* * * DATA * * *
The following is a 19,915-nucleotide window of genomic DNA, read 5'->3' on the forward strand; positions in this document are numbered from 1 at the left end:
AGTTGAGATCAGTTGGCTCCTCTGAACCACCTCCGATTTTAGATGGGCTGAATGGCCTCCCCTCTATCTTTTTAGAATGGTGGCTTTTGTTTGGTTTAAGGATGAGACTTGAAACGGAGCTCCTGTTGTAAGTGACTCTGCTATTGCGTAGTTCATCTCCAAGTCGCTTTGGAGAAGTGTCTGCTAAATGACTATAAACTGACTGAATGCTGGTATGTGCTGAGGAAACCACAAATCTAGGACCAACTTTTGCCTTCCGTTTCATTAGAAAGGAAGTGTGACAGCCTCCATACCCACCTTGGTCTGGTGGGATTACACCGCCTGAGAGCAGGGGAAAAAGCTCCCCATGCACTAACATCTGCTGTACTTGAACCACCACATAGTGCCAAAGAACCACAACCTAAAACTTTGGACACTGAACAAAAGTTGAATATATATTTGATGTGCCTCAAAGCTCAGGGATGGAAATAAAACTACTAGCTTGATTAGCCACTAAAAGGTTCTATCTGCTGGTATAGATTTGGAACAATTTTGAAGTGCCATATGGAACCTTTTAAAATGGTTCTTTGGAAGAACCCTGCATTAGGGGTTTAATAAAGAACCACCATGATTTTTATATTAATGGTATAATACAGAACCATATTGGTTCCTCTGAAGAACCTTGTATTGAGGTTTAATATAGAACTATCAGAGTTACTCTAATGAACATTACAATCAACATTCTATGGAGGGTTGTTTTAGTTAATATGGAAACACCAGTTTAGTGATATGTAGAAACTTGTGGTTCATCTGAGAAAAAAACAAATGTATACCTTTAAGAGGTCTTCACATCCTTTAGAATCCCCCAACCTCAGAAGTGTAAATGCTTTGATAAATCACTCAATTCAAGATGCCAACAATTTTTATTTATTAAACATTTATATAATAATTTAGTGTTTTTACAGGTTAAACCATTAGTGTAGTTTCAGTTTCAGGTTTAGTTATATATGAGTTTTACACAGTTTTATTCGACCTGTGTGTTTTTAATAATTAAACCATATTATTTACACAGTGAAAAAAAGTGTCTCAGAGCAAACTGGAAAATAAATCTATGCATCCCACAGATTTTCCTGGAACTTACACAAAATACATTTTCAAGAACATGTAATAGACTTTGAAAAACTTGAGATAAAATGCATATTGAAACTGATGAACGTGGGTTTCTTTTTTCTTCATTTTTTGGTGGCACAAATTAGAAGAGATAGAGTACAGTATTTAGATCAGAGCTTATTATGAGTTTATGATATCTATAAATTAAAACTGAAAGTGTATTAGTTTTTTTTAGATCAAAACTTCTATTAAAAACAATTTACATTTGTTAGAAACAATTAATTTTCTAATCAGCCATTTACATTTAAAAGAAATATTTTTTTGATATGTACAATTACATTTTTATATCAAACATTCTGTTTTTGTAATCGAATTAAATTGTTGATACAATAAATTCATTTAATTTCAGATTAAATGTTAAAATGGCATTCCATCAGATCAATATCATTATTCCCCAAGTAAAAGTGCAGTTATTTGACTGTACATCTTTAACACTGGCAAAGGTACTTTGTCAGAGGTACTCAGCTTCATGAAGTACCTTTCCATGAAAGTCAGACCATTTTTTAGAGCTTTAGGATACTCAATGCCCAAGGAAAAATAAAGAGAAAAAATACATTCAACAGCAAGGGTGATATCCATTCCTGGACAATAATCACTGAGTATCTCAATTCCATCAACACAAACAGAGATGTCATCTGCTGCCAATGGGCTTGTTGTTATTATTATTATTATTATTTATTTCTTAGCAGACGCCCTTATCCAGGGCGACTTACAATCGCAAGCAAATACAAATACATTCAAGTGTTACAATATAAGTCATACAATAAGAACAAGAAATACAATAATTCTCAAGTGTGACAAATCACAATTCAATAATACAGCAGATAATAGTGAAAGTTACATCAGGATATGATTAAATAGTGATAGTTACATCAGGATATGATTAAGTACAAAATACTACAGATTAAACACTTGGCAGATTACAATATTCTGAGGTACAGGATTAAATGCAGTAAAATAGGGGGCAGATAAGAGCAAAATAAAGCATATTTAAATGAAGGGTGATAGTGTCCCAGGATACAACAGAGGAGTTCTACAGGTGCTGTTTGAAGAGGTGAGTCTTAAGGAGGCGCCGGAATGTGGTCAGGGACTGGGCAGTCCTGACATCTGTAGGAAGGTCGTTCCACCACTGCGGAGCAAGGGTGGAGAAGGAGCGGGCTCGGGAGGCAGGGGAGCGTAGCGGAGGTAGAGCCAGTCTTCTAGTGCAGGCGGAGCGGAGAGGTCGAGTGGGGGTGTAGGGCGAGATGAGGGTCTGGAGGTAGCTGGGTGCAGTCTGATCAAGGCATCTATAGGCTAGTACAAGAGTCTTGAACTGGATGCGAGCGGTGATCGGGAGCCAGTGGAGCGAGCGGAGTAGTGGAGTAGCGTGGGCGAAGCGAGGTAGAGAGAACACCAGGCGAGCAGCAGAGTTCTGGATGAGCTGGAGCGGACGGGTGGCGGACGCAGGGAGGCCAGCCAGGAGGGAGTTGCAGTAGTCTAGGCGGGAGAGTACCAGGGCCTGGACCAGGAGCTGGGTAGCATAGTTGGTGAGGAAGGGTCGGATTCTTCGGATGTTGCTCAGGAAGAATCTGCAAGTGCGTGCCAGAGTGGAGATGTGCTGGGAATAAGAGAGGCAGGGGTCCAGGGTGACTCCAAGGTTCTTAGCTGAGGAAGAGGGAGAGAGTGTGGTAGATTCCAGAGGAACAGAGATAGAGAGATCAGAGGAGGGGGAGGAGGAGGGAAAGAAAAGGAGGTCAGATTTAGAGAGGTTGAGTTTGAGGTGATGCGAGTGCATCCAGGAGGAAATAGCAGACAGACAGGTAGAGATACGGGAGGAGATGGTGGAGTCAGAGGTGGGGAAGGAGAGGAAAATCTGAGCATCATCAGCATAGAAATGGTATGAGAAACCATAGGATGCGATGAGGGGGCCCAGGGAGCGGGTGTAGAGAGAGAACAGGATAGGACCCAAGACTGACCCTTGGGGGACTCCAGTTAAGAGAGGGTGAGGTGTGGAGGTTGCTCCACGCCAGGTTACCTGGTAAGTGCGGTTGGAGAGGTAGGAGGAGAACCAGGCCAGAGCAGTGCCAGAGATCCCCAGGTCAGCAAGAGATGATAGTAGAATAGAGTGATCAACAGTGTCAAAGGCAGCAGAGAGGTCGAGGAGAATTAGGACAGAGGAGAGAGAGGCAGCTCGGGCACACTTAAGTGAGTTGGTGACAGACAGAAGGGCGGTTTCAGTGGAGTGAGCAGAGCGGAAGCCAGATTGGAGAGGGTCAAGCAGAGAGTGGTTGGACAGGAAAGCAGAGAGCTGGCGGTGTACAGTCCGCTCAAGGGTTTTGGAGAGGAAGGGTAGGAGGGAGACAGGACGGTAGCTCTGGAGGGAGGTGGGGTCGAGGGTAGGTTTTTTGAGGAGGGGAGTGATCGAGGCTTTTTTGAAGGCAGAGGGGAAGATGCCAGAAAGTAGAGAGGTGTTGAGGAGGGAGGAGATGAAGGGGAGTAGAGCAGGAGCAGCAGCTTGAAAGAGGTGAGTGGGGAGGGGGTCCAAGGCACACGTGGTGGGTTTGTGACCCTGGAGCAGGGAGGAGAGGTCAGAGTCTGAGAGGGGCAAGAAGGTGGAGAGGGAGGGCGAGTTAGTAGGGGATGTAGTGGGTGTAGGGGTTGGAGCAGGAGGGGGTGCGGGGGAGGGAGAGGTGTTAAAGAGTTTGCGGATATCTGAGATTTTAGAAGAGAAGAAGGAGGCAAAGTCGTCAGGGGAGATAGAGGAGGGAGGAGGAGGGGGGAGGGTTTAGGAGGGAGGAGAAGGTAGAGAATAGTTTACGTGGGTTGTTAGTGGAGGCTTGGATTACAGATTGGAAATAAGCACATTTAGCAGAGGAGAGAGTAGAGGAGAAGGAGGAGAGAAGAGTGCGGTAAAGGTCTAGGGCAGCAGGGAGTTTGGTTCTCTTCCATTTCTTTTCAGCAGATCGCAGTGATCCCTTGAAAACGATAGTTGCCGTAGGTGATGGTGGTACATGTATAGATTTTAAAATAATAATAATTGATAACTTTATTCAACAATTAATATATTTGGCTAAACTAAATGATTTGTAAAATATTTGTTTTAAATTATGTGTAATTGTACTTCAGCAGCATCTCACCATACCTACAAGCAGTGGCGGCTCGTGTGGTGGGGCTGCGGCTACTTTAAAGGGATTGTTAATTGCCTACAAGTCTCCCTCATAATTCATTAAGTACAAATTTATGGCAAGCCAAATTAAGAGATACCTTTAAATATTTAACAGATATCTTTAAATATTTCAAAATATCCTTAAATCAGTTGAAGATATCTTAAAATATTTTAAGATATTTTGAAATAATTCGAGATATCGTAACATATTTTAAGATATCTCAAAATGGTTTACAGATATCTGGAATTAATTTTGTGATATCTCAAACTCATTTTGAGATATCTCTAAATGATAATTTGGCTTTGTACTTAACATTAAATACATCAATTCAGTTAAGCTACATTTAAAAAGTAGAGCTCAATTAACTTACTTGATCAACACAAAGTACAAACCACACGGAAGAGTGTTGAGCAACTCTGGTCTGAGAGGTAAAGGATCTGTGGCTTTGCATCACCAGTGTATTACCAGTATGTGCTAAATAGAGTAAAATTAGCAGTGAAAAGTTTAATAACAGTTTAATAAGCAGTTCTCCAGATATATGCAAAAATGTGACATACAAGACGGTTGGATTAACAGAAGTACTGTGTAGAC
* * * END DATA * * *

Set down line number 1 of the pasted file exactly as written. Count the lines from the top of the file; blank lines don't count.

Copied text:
The following is a 19,915-nucleotide window of genomic DNA, read 5'->3' on the forward strand; positions in this document are numbered from 1 at the left end: